I feel that all of these phone calls and appointments were my way of avoiding my grief. Keep busy—make phone calls, write the obituary, drive my funeral home staff crazy with questions and demands while I was still in Florida. What I didn’t realize was that I wasn’t quite ready to fall apart, so I didn’t. I arrived home before my mother and sister and did all of the arrangements and other tasks such as ordering flowers, picking out grave spaces—again, keeping busy as a way of (say it with me) avoiding my grief.

The visitation, funeral, lunch, and burial are all a blur now. It seems like that day has gone into a small room that I cannot enter because I don’t have Alice’s magic drink. I do remember crying for much of that time, talking to those who came from near and far to pay respects to my father, and saying my final goodbye before the casket was closed. Yet I still had to hold myself up in front of everyone and put on a good show (in my eyes).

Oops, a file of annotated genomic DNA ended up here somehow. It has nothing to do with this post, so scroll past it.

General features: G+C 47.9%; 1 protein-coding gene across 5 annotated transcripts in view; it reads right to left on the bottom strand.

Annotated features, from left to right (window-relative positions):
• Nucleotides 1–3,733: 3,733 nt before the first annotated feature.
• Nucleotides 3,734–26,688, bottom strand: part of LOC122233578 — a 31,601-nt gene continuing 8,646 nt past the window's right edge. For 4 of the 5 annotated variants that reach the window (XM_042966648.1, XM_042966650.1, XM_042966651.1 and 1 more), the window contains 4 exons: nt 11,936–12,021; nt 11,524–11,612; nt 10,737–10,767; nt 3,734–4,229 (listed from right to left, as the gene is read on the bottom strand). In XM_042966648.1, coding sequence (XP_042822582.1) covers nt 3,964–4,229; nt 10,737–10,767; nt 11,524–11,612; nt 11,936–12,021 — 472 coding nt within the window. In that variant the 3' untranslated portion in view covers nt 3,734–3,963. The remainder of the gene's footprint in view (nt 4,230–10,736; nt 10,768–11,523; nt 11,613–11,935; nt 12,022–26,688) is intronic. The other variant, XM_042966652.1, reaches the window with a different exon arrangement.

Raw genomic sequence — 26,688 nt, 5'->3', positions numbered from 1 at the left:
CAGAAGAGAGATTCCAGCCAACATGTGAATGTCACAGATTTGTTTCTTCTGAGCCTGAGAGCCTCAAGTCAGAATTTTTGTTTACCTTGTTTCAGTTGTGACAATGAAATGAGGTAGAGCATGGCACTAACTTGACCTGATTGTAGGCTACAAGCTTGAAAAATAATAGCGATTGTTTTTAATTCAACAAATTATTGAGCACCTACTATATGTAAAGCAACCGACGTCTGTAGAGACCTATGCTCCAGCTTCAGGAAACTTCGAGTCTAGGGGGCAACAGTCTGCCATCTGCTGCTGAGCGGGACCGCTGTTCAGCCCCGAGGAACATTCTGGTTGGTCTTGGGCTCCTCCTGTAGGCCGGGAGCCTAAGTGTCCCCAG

Now that the funeral and burial are done, and the thank you notes have been written, I’m finally back to work and getting back to my routine. I just know it’s going to come.

It may sneak up on me in public or private, but this I know: I must let it come out. I must let the anger, sorrow, and the plethora of other emotions come out in full force—and I will. I am sure Christmas will be a huge trigger. I am ready.

I am ready to open my heart and let the grief pour out in whatever form it takes. There will be many triggers that others don’t know about that may cause me to break down, but I am ready. I’m ready to accept the challenge of going on in life without my mentor. My confidant.

I am ready to put my thoughts to paper in my journal. I am ready to read the beautiful books given to me by friends who have already lost a parent. I am ready to pay respect and tribute to him daily in how I handle my professional life. I am ready to greet my family members at Christmas and be prepared for stories about my dad—all hilarious, I’m sure—and let my emotions out and sit in my grief, as I know it will be a tough few days. Most of all, I am ready to release this grief, release the pain, focus on our amazing conversations and memories—all while still clearly being a daddy’s girl.